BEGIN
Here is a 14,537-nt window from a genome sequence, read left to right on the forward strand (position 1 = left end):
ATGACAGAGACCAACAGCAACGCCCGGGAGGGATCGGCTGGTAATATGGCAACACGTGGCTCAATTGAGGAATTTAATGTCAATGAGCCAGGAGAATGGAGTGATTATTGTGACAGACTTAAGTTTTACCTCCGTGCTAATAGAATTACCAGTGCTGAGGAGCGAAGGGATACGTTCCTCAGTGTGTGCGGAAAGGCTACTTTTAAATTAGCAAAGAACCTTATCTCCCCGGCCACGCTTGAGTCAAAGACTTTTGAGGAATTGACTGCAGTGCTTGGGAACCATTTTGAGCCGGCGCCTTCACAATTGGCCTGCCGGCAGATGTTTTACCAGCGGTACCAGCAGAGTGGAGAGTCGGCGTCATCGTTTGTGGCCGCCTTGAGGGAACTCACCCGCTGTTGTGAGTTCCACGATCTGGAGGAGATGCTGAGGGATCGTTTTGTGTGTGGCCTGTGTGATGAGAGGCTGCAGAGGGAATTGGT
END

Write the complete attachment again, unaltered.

Here is a 14,537-nt window from a genome sequence, read left to right on the forward strand (position 1 = left end):
ATGACAGAGACCAACAGCAACGCCCGGGAGGGATCGGCTGGTAATATGGCAACACGTGGCTCAATTGAGGAATTTAATGTCAATGAGCCAGGAGAATGGAGTGATTATTGTGACAGACTTAAGTTTTACCTCCGTGCTAATAGAATTACCAGTGCTGAGGAGCGAAGGGATACGTTCCTCAGTGTGTGCGGAAAGGCTACTTTTAAATTAGCAAAGAACCTTATCTCCCCGGCCACGCTTGAGTCAAAGACTTTTGAGGAATTGACTGCAGTGCTTGGGAACCATTTTGAGCCGGCGCCTTCACAATTGGCCTGCCGGCAGATGTTTTACCAGCGGTACCAGCAGAGTGGAGAGTCGGCGTCATCGTTTGTGGCCGCCTTGAGGGAACTCACCCGCTGTTGTGAGTTCCACGATCTGGAGGAGATGCTGAGGGATCGTTTTGTGTGTGGCCTGTGTGATGAGAGGCTGCAGAGGGAATTGGT